Five-foot-two; eyes of blue; and oh what those five feet can do . . .
Say, has anybody not seen Barbara Mandrell?
Call her inescapable, call her inevitable. Country music star Barbara Mandrell started arriving full blast in 1979 and though she recently had to drop her successful television series because of exhaustion, she's taken to the road again with more than 100 concerts scheduled in a 90-day period. Thursday Mandrell performed at the Merriweather Post Pavilion; today she headlines an afternoon program at the Bull Run Jamboree at Bull Run Regional Park in Manassas.
"I'm a very proud person," Mandrell says. "My parents were always hard-working people; that's always been considered desirable, honorable. You know the old saying, 'hard work never killed anybody'? Well, I don't know if that's true but the old cliche' about anything worth having is worth working for is true, I do believe that."
She's picked up awards the way cabdrivers pick up fares: a good composite would be "Top/Favorite/ Female/Country/Vocalist/Entertainer/TV Personality/Performer of the Year" from assorted magazines, associations and academies. She's also the only person to have won the Country Music Association's Entertainer of the Year award twice in a row.
A People magazine poll last year listed Mandrell as one of its 25 most intriguing personalities. A sure sign of success? Several months later, People listed her as the second most boring woman on television (behind Morgan Fairchild) and Mr. Blackwell put her in first place as worst dressed woman. In pop culture, you learn to take the coal with the gold.
Mandrell is the first person to admit that the NBC series, which also featured her sisters Louise and Earline, gave her access to a now-massive audience. But she insists that "whatever success I've attained was everything coming together after 22 years of work."
Her stunning good looks and easy rapport with an audience made Mandrell a better candidate than more established country stars like Loretta Lynn and Tammy Wynette, who were always a little too country even when country finally was cool.
If the last four years have been played out at giddy heights, Mandrell, 33, can trace each cautious step back, weigh its importance, assess its impact. She's an immensely warm person, but behind a petite frame and startling blue eyes, she's a no-nonsense blend of self-confidence and determination, traits inherited from her father (who is her manager) and from her husband. Those traits manifested themselves when Mandrell was still in grammar school and insisted on answering teachers' questions at a podium in front of her class. More recently, she has taken to studying videotapes of her performances to eliminate minor flaws.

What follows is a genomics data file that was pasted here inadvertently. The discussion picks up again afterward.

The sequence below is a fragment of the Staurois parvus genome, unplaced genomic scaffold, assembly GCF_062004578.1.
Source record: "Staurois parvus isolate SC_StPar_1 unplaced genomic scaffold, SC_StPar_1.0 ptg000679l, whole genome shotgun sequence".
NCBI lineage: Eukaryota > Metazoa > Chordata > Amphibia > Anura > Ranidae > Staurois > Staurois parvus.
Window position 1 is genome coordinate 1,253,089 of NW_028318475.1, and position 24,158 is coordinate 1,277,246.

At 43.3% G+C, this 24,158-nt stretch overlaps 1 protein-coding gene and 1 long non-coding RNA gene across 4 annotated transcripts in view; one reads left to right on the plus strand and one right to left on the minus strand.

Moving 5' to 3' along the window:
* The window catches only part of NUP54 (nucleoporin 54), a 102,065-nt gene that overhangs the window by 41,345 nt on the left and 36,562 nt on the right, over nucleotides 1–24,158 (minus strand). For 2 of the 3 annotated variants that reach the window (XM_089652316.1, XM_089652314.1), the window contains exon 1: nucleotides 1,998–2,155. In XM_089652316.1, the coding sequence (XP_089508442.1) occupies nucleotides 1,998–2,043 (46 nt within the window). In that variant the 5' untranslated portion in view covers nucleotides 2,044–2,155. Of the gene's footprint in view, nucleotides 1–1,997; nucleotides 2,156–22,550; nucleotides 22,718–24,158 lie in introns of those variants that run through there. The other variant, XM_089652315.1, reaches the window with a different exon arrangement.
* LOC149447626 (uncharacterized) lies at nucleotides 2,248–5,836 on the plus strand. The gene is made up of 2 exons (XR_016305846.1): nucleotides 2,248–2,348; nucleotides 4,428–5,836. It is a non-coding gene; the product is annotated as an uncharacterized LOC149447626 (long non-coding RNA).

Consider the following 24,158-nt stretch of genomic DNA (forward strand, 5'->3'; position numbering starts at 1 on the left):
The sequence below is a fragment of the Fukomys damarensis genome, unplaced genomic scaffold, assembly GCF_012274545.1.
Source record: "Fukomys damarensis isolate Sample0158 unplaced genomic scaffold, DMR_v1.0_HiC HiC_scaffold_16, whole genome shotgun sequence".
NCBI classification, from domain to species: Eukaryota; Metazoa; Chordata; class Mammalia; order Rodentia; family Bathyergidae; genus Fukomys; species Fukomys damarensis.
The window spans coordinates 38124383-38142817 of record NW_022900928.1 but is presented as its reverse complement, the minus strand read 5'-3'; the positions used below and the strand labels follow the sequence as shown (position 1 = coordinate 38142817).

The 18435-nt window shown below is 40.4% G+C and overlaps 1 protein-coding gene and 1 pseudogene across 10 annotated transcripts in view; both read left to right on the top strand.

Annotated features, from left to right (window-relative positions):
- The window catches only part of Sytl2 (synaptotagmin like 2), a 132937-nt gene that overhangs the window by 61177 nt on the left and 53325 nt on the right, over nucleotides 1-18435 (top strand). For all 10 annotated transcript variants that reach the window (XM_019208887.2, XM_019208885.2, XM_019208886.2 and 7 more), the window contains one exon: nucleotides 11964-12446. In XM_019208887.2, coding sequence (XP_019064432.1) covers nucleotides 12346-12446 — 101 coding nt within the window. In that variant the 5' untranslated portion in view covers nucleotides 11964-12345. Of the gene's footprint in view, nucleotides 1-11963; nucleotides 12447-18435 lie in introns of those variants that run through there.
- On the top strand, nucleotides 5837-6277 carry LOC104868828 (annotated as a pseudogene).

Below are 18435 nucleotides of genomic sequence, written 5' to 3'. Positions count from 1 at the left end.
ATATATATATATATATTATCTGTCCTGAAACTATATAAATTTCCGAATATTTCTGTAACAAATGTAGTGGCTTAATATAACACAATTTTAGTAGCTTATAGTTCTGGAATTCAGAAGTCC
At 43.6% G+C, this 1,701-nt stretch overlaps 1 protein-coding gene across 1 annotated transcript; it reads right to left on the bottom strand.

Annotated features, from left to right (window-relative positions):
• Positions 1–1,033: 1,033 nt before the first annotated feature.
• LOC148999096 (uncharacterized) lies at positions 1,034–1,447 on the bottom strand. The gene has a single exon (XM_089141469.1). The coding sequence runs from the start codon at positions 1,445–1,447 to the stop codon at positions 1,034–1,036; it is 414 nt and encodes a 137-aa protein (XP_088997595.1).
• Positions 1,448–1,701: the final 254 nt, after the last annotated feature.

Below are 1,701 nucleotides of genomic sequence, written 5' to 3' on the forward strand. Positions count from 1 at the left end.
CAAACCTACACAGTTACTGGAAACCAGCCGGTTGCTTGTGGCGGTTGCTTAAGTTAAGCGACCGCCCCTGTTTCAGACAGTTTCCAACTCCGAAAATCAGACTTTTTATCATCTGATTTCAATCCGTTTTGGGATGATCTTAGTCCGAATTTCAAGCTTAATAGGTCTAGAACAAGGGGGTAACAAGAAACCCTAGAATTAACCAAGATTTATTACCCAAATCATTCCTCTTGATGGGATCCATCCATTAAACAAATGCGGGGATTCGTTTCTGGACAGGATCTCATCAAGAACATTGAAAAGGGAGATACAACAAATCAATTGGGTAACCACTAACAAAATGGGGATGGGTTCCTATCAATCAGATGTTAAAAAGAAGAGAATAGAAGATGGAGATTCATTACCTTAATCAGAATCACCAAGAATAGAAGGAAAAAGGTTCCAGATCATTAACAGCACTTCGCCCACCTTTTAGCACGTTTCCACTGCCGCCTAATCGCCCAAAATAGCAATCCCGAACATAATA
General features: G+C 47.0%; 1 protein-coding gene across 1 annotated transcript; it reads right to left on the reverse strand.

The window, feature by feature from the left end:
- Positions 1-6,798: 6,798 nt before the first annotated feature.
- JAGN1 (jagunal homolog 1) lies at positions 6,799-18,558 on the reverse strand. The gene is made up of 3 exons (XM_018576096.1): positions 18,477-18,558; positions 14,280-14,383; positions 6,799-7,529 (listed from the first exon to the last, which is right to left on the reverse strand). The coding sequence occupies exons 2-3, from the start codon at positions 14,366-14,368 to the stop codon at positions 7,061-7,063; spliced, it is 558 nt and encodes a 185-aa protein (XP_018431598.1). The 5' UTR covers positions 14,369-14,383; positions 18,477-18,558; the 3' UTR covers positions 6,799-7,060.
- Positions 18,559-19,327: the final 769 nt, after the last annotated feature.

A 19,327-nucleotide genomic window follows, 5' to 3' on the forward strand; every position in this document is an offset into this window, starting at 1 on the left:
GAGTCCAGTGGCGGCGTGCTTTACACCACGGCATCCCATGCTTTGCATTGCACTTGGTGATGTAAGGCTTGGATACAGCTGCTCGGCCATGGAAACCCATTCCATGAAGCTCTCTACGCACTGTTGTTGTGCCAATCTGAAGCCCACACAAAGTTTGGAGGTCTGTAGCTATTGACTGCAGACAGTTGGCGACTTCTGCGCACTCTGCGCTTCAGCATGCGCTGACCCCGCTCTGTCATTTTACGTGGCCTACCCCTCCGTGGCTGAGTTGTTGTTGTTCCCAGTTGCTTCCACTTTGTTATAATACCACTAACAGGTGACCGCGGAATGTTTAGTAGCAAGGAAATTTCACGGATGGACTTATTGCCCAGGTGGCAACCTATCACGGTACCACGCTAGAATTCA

Mandrell started so young that she was reading bass and treble clefs before the alphabet. While other children picked up toys, Mandrell picked up instruments -- accordian, saxophone, guitar, banjo, dobro, mandolin. "From the very beginning I was hungry for anything music had to offer." Born in Houston, but raised in California, she'd been exposed to heavy country, "Hank Thompson, the gospel of Martha Carson. Then, at 11, I fell in love with pedal steel guitar and all I wanted to do was talk about Bud Isaacs and Ralph Mooney." Within a year, Mandrell was good enough to demonstrate the instrument at music trade shows. That same year, she made her first television appearance; two years later, she was touring with Johnny Cash, Patsy Cline and George Jones.
In high school, "I was singing country on weekends, but at the same time, I was living in a beach town with the surfers, and during the week at school, I was in an English madrigal group, in the honor choir -- as a coloratura soprano, of all things! -- in the regular choir, the marching band, the concert band!"
The fact that she's a Californian more than a southerner sets Mandrell a bit apart in the Nashville skyline. Her accent, for one, is malleable. "Depending on who I'm with, it takes that on. I was in mixed company recently and said, 'You guys come see us if y'all get a chance.' There it was, California and Tennessee in one sentence.
"I am a melting pot. Like Hank Snow's song says, 'I've been everywhere,' except Alaska." Knowing where she has been (she counted 600,000 road miles traveled with her son before he reached first grade), Mandrell is also acutely aware of where she hasn't been -- yet. In the late '60s, after a few years of touring military bases as a family act, Mandrell married the drummer in her band, Ken Dudney, and retired when he joined one of the services he'd been entertaining. She was barely out of her teens.